Then there was little Ella who was our youngest volunteer for our summer packing of 450 totes at Glennon Heights Elementary every Friday this summer.  Ella is two and she held the plastic bag with her two little hands and her mom gentle dropped the seven items into her bag.  She did need a bit help when the last item went in.  Seven pounds of food was a bit heavy for her two year old hands.

Monica Cespedes was one of our first regular volunteers when we packed the tote bags at St Pauls Episcopal church which is our office location at 9200 W 10th Avenue Lakewood CO.  Monica is a very dedicated PTA leader for Eiber Elementary.  Her children would come many times during their summer vacation to help others.  During 2017 we have gladly observed that usually half of our volunteer work is done by children and youth.  Families always thank us that we are “family friendly” as a program.

We use Metro Volunteers website and program to help keep a steady flow of volunteers coming to drive and pack each week.  A volunteer registered with Metro Volunteers has expressed interest in one of your volunteer opportunities.

Volunteer Opportunity: Pick up Food at Food Bank of Rockies with our cargo van
Occurrence: 12/1/2017 8:00 AM

Volunteer information:  You can sign up at:  https://www.metrovolunteers.org/partner-portal/volunteer-opportunity-details/a0N4400000MrZFG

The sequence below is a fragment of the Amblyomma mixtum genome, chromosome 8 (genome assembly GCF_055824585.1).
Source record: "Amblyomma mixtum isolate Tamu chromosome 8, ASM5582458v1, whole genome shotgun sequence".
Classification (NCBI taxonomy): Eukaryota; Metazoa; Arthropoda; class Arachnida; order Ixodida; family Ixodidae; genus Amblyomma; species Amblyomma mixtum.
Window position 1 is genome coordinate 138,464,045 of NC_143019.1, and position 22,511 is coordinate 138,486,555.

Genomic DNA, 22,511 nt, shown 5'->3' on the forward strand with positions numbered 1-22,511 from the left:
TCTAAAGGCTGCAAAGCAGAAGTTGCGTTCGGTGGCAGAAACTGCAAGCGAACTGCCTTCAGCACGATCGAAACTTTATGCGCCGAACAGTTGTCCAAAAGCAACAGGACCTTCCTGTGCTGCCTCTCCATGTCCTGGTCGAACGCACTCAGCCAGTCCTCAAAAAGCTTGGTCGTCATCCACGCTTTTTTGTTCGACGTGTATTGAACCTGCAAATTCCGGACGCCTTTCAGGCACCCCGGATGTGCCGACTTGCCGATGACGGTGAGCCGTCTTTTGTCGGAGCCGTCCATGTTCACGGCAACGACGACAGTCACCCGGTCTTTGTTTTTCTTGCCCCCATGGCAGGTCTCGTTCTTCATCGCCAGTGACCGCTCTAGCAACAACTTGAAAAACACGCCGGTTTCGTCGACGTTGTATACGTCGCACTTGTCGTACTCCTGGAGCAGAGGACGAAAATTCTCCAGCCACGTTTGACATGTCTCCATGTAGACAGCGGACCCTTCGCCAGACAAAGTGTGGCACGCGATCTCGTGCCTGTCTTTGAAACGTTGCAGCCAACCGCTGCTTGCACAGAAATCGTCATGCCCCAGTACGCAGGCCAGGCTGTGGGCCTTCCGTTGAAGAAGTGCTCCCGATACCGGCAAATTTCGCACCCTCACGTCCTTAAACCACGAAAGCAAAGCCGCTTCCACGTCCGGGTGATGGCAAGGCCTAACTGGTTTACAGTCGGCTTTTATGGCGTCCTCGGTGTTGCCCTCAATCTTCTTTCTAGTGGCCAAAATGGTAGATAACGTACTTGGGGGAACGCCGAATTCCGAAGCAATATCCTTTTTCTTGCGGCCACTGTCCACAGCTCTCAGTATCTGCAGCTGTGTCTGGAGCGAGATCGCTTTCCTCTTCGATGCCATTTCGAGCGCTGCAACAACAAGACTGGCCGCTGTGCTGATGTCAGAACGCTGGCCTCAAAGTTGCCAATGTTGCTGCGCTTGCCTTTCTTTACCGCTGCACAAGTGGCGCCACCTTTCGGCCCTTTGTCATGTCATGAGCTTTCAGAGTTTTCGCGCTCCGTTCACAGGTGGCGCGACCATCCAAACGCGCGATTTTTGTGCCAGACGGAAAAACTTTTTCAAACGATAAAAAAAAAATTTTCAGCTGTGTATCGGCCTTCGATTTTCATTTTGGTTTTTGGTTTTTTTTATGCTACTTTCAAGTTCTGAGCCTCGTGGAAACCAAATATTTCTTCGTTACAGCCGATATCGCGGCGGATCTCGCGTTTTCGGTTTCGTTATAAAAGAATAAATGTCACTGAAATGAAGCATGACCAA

Our Cupboards Got Bare & We Need Your Help

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Yesterday we cleared out every food tote we had made to help make Thanksgiving a little bit better for our 8 Title One Schools we serve.  Our volunteers with some slight back problems had to take a hot bath last night.  Haha….

Over 4000 lbs of food went to schools yesterday and fresh farm picked carrots, onions, hubbard squash,potatoes and some cauliflower and greek yogurt for smoothies. 

Seriously we need your help this time of year with Christmas coming and holiday vacation from school.  Our families are at risk for hunger so when the children do not get their free and reduced breakfasts and lunches each day for a week or so it is really traumatic.   Please consider a donation this end of year.  Food costs are $4 a week so $20 is five weeks for one child and $156 is 0ne childs food for school year.  $156 one child one year


Image result for your cupboards are bare

Could you Please consider providing any size year end gift  !

3 New Schools we now serve together !

Whoo Hoo for Us.  We now get to help students at 3 new Jeffco Schools and reduce hunger.  We will be bringing weekly weekend food to  Brady High School Lakewood. Brady Exploration School Logo  This school is for 11th and 12th graders and utilizes alternative methods to achieve life changing success .  Content is project based learning. We are serving this school with Totes for Hope and other foods requested.


Our mission is to offer relevant curriculum which fosters healthy adult-student and peer-to-peer relationships, self-knowledge, critical thinking, flexibility, and creativity so that students can effectively adapt to the dynamic global community.
To motivate students and encourage success, no Ds or Fs are given; teachers and students are responsible to ensure that the student is proficient through weekly progress monitoring. Students are also assigned a Seminar teacher who helps to establish weekly goals, explore career opportunities, and guide students in preparation for ACT testing.